AEM Holdings went from subpar to stellar in less than a decade. In 2011, it was struggling to get out of the SGX Watchlist; in Au­gust 2021, the test and handling provider for the semiconductor industry is poised to welcome Temasek Holdings as its largest shareholder following a $103.1 mil­lion placement at $3.8477 each.

Such a feat has not many parallels – certainly not in the past two decades of the manufacturing scene covered by The Edge Singapore.

AEM was trading at just seven cents in September 2011, in the wake of corruption charges levelled against its former man­agement.

All its customers fled, but one — which the company declines to name, but is under­stood to be semiconductor giant Intel Corp.

Enter the managing partner of investment firm Novo Tellus Capital Partners, Loke Wai San. In an interview with The Edge Singapore (Issue 648, Oct 20, 2014), Loke said: “When I looked at the company as an outsider, I thought, ‘Why didn’t the big customer leave?’ That gave us [the] conviction that there was something ‘very core’.” He compared it to an analogy: people would not abandon their tailor when their suit is half-made.

He looked through the shareholders’ roster and made an offer to buy over the block of shares held by another fund. Then, as AEM’s chairman, Loke spent the next few years turning the company around. Decisive moves, such as selling off a loss-making division for a song, were made.

By the second quarter of 2015, the com­pany had turned profitable.

Even so, Loke husbanded the company’s resources, channelling the earnings into R&D and other capital equipment investment, in­stead of paying the money out as dividends. In 2016, AEM invested in a new generation of test handler machines to drive growth. This paid off in 2017, when it saw a massive 17-fold y-o-y increase in earnings to $4.1 million in its 1QFY2017 results.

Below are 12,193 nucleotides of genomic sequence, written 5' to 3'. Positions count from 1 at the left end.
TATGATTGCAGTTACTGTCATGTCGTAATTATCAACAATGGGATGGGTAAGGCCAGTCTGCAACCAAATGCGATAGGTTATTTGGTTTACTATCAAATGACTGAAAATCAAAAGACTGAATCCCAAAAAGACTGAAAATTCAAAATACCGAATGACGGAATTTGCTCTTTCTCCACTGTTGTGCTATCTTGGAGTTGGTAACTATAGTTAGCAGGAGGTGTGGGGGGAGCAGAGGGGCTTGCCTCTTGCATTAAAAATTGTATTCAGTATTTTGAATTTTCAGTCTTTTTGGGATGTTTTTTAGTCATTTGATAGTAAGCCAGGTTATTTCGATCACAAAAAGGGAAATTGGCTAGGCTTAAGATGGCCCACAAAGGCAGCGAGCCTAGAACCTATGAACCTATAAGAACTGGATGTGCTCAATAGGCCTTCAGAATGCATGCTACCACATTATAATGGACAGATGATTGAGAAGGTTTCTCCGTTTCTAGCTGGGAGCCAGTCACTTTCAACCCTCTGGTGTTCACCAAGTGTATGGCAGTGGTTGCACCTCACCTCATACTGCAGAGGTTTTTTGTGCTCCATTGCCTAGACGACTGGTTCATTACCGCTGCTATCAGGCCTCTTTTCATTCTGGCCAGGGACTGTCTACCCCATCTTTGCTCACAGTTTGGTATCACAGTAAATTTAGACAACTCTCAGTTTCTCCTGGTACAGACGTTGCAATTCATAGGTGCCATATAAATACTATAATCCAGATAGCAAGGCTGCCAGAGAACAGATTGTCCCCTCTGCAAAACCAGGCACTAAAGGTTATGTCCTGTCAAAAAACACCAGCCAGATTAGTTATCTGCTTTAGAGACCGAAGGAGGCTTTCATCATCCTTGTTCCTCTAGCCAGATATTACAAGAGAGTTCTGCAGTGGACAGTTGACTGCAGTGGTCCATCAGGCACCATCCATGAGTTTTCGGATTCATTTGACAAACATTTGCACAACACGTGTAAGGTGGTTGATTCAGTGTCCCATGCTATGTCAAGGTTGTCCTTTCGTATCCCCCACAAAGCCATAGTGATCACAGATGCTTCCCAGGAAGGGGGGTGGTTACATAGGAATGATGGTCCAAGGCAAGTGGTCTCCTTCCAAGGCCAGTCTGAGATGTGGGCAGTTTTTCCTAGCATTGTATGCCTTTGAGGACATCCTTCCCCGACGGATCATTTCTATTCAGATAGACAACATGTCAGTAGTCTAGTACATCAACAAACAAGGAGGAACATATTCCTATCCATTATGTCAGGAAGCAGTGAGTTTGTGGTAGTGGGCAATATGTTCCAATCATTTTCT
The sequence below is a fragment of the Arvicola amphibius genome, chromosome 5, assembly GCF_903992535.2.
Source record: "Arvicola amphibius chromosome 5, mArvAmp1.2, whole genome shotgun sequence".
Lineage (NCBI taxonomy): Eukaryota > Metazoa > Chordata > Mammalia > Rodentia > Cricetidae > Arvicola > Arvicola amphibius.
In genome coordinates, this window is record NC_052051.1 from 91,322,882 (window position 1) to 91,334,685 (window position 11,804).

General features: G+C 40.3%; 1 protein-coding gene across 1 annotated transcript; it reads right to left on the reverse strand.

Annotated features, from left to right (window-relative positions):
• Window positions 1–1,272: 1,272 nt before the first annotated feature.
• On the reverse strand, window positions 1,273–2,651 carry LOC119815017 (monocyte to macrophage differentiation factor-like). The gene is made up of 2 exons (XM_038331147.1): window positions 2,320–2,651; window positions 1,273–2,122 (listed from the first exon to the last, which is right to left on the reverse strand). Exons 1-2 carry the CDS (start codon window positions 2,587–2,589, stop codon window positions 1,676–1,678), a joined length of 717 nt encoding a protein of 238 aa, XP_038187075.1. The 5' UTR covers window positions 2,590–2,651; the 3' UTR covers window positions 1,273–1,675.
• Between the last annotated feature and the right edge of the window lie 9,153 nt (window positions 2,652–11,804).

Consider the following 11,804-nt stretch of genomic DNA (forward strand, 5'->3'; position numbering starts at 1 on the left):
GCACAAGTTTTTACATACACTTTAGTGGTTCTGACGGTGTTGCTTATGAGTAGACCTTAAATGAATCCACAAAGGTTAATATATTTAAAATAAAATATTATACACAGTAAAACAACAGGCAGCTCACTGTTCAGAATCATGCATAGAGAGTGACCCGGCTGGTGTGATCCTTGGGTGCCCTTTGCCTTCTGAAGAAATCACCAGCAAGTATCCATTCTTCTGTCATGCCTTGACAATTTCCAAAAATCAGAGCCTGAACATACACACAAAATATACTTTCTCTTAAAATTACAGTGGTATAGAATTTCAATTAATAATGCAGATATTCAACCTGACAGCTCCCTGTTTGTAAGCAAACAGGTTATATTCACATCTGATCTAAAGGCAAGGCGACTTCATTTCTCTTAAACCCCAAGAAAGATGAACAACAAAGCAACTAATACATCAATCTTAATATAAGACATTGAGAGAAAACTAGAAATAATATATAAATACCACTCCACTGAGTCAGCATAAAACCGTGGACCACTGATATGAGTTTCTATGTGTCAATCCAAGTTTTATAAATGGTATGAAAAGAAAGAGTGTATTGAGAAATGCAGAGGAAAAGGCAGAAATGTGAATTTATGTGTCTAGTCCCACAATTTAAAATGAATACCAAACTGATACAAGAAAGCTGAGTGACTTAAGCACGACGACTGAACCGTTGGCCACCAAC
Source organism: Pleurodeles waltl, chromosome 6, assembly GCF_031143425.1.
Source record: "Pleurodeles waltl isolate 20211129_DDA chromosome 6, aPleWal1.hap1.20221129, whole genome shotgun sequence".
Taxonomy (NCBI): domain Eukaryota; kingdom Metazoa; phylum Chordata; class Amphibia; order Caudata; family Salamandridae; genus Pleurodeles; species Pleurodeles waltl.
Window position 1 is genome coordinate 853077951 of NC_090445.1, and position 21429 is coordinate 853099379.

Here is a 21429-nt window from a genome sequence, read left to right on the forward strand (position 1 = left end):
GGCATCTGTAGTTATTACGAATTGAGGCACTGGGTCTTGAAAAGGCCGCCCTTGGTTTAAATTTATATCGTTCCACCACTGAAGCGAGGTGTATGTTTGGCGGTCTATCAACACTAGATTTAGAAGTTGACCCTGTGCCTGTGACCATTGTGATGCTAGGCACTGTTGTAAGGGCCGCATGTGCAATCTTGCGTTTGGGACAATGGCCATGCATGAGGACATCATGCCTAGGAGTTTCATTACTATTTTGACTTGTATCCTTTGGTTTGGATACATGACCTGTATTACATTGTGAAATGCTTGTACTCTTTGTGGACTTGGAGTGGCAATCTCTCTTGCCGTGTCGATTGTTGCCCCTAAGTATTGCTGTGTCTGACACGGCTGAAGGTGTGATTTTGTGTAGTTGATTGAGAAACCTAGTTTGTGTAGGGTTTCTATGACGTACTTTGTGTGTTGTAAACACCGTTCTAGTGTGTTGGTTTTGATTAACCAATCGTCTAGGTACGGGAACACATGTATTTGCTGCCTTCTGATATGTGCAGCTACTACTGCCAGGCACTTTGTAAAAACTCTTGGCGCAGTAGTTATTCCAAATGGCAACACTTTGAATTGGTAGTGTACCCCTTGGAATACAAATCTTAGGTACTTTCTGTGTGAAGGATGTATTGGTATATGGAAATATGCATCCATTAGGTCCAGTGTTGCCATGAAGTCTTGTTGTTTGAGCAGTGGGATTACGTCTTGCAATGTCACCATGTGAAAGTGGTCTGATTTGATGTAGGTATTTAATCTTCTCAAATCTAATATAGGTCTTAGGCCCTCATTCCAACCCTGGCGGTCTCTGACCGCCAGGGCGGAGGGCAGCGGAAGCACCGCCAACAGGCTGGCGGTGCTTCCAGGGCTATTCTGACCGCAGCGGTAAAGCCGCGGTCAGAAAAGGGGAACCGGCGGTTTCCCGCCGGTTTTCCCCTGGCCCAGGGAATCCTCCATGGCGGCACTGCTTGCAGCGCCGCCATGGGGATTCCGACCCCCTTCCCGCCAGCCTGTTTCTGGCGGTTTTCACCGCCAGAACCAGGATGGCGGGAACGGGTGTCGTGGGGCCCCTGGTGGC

The machines, developed in conjunction with AEM’s key customer, are able to simulta­neously test various types of computer chips. Owing to the highly customised nature of the new equipment, it was likely that AEM could secure recurring orders from this customer.

The next time Loke appeared in The Edge Singapore (Issue 723, April 11, 2016), the market had started recognising AEM’s value. Loke noted then that there were very few companies in the US that manufacture modular handlers. “We are the only company engaged with our customer in the test handler space. This is a customised programme that you cannot buy off the shelf,” he said.

Since then, the company has gone from strength to strength. With ever better earn­ings each year, its share price hit a record of $4.72 this February, although it has since eased off somewhat.

One might ask, how did Loke do it? In a 2020 interview for AEM’s win at the year’s Billion Dollar Club awards, Loke attributed the turnaround to what he called the “AEM DNA” — identifying attributes and values that the company has to offer for its customers.

He added that being a partner is not simply about presentations, but about “keeping a promise, and delivering and understanding how to be a partner for your customer”.

In 2018, Novo Tellus exited its invest­ment in AEM, but Loke is still staying on as non-executive chairman.

With a series of acquisitions made over the last couple of years, including CEI, AEM clearly has a bigger appetite to do more. And thanks to its bright prospects, riding on the growth of the semiconductor market leader, AEM has attracted a strong following among investors.

In his most recent interview with The Edge Singapore earlier this year (Issue 981, April 26, 2021), Loke reveals that it was very nearly not this way. Back in 2011, after he took control of the company, he did not expect AEM to remain public at that time. “But we couldn’t get anyone excited about the company. So it remained public,” he recalled.